To Detox or Not to Detox? a Self-Examination and Accounting of My Myriad Bad Eating Habits

Let’s say I’ve been “inspired” by my yoga teacher, who has completed a 4-week liver detox program recently. She got off caffeine, sugar and most interestingly (to me), she was able to discontinue her regular pain medication. This last aspect appeals to me, since I have a 200 mg-a-day tramadol “habit,” owing to 13 years of chronic lower back pain.

My pain doctor scolded me for skimping on it for a long time, as I tried to tough it out and get by on minimal doses. After a sleepless night of withdrawal and accompanying worse-than-even pain, I decided not to discontinue it, and I finally began taking it earlier in the day to head off the buildup of pain that becomes overwhelming around 2 pm if I don’t take medication. I have this ambiguous relationship with pain medication. It is an admitted crutch, and since tramadol is a so-called opioid, it puts me in the league with so-called “drug addicts.” But it also makes it possible for me to do housework and mow the lawn like other people. So, despite my reservations, I have never completely eschewed it.

Lately I’ve come to suspect that this long-standing pain in my lower back (and hips/legs!) has something to do with my diet, namely, my equally long-standing addiction to that most dangerous and seductive of all foods: sugar. This brings me back to the idea of a liver detox diet. Personally, with my eating habits as they are now, I don’t think I’d last one day on a “detox” anything.

But this does give me the chance to evaluate just what my unhealthy habits are.

First: I drink really strong coffee. And I mean REALLY strong. A huge 12 oz. mug, morning and afternoon, from a perker. And I let it get very dark before I turn it off, too. Although I will sometimes add sugar and coconut milk to my afternoon coffee, I don’t do it every day, and the sugar is organic (like that makes it any better!). Otherwise I down the stuff hot and black.

Second: I love sugar, and I mean “love” as in “attached pathologically to” sugar. I can’t go a single day without it as it stands. My favorite is ice cream, real, full-fat, regular sugar (no HFCS!) ice cream. I scoop it out by the cup, not what passes for a measly “serving.” To my credit (I need all the credit I can get!), I did manage to give up the chocolate syrup. I take my fatty, tasty ice cream straight up now. Other sugary addictions include Peppermint Patties, donuts, well, you name it. I think you get the idea.

Third: I love meat, whether it is lean or fatty. My husband and I have made it a practice to grill regularly (that has its own dangers, I know!). I soak gobs of chicken breast, round steak and those fat, tasty little heart attacks called “chicken wings” in marinade for 24 hours or more and watch them slowly grill as they turn lightly brown and then carbonize on the outside. There’s nothing like that taste!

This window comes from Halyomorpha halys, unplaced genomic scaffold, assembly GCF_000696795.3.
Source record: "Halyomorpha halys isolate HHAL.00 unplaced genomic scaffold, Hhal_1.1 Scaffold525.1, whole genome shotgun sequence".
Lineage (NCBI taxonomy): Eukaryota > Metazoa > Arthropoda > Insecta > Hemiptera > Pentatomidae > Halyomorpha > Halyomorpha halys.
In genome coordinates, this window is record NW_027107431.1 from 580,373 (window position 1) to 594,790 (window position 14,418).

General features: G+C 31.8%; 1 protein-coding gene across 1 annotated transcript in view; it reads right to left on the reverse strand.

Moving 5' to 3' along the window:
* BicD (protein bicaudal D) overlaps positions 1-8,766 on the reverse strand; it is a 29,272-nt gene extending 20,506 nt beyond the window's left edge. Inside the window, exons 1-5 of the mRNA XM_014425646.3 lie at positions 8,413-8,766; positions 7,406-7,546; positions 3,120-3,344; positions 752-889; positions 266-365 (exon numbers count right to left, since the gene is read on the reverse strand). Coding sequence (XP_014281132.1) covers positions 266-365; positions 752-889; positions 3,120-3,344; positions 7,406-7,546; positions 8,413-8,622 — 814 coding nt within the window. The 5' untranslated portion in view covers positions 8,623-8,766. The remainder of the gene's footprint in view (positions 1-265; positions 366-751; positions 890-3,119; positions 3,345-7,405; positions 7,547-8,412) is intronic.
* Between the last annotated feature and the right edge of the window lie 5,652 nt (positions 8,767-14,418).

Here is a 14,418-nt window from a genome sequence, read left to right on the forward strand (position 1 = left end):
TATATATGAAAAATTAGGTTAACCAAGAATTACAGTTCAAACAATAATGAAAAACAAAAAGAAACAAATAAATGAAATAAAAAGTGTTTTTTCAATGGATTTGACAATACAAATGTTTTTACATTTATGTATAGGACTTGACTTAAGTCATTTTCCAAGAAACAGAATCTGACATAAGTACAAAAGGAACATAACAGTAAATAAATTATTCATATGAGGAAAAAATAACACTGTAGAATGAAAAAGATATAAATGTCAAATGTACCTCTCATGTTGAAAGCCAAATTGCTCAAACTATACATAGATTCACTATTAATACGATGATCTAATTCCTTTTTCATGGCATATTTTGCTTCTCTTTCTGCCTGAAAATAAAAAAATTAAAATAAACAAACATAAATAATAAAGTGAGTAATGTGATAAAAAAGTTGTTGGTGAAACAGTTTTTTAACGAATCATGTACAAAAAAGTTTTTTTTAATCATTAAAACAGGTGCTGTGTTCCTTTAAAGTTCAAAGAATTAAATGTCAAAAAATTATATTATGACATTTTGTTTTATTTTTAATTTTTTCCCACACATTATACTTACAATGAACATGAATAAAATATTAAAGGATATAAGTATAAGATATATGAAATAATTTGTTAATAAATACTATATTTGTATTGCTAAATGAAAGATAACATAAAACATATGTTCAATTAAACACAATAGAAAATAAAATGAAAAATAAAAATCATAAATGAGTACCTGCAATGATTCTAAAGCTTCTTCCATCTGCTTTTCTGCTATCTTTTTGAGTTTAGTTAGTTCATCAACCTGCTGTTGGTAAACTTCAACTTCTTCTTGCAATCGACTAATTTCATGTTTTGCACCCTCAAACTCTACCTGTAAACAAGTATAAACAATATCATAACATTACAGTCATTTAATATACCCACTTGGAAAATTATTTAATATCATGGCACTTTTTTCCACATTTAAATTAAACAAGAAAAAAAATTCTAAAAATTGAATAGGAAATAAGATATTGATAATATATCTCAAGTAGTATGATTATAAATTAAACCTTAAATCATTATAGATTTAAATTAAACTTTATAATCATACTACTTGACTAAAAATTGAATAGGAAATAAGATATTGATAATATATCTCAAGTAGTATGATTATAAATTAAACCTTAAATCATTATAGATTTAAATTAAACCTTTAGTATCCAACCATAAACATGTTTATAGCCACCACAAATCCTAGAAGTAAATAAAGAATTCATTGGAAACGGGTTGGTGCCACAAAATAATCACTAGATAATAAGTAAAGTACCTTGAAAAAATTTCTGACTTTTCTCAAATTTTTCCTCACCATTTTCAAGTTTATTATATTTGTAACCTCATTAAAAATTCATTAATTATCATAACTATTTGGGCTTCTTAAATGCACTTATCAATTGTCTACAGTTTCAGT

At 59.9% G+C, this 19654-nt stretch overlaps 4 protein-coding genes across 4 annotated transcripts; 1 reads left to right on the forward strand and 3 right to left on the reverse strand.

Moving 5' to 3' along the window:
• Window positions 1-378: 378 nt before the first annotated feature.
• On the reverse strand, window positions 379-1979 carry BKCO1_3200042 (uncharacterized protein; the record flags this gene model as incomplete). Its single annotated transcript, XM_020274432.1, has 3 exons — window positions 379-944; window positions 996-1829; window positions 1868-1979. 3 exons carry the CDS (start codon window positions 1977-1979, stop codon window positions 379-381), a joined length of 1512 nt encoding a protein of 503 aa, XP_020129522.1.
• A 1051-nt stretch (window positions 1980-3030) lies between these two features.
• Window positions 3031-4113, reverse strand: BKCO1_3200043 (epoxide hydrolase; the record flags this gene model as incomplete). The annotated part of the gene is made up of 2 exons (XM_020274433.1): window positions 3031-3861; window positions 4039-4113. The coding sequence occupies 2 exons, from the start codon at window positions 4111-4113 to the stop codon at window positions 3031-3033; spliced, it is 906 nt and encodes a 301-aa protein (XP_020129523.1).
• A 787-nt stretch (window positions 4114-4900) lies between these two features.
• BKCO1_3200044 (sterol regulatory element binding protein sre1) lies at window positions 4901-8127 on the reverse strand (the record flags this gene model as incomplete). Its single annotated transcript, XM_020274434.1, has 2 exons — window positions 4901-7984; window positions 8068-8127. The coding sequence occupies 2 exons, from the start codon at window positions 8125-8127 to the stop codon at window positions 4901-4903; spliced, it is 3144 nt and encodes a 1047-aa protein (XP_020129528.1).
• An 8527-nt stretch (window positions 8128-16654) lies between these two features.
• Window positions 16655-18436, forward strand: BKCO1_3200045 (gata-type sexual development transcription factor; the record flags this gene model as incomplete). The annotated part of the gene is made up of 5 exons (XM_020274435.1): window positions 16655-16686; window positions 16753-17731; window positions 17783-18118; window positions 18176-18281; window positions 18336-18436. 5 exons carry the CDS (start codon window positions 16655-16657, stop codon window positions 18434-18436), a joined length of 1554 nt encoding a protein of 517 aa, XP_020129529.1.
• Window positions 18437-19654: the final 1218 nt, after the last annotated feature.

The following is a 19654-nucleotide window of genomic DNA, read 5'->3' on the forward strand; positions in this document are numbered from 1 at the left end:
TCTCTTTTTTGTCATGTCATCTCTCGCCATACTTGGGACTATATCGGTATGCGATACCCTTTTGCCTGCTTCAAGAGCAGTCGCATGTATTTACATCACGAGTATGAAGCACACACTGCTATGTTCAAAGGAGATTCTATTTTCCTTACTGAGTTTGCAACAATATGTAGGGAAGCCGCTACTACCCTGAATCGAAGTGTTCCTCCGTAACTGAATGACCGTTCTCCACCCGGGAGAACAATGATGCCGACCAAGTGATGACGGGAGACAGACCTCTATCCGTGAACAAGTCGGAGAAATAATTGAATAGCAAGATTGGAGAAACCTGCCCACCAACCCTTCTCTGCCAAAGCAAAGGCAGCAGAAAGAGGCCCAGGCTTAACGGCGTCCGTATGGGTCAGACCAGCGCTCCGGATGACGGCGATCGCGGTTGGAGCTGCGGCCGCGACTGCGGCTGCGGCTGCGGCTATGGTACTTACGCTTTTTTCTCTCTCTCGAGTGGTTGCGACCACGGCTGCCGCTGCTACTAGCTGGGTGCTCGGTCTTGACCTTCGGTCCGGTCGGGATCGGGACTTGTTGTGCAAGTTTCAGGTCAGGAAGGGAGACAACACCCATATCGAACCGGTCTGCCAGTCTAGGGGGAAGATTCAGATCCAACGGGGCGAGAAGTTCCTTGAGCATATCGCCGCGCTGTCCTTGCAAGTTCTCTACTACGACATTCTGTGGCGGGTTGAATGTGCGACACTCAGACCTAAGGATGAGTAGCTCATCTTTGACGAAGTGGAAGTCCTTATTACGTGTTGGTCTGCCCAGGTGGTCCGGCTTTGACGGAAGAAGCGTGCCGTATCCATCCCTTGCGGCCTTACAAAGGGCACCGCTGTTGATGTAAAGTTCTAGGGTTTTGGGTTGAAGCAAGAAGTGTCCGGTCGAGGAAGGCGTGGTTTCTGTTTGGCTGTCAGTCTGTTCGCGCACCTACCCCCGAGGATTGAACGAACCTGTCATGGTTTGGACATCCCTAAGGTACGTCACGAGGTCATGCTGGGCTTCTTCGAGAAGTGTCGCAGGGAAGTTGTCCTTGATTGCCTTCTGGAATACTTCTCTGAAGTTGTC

So, am I going to die from my eating habits? Well, we all die, some of us sooner than others. Since diabetes runs in my father’s side of the family, I do think that I really need to do something about the sugar addiction. I’d rather make it to old age in the pink of health than dependent on the stick-finger and insulin. I’m 46, so perhaps this is my mid-life crisis. Or perhaps I’ve just accumulated enough information and experience to realize what the solution to my long-standing problems might be.

After suffering from undiagnosed, idiopathic (no discernable cause) back pain for 13 years, perhaps I’ve hit upon the answer. Or not. After all, I’ve tried lots of things, including physical therapy and yoga, and the pain has come and gone in intensity over those years. When someone asks, I attribute the pain to a serious car accident I had 13 years ago, but I’m not all that sure I can blame it on that, as the pain didn’t really begin until about 6 months after the accident.

So, what’s the harm in trying out some weird flush-out-your-system diet? Perhaps none, but I’m typically ideologically opposed to the concept of “diet,” and plus, I have little to no willpower. The weight loss strategy I used last year seemed to work because it was so gentle and almost unnoticeable. I simply cut out the breakfast sweets and had massive protein and fat in its place. In 6 months, I had lost 25 lbs.; but Halloween, Thanksgiving and Christmas triple whammy derailed me, and I rediscovered my sugar addiction with chocolate skulls and colorfully wrapped little Peppermint Patties, as well as the in-laws’ interminable (read: irresistible) pumpkin pies.

I’m lucky in that I’ve managed to keep the weight off (except for a nagging 5 lbs. which comes and goes regularly) through my long-standing love affair with swimming, yoga and weightlifting. Plus, the back pain abates for short periods if I just get up off my article-writing butt and walk around a bit. As for the detox question, well, it’ll have to wait until I finish this bowl of ice cream.

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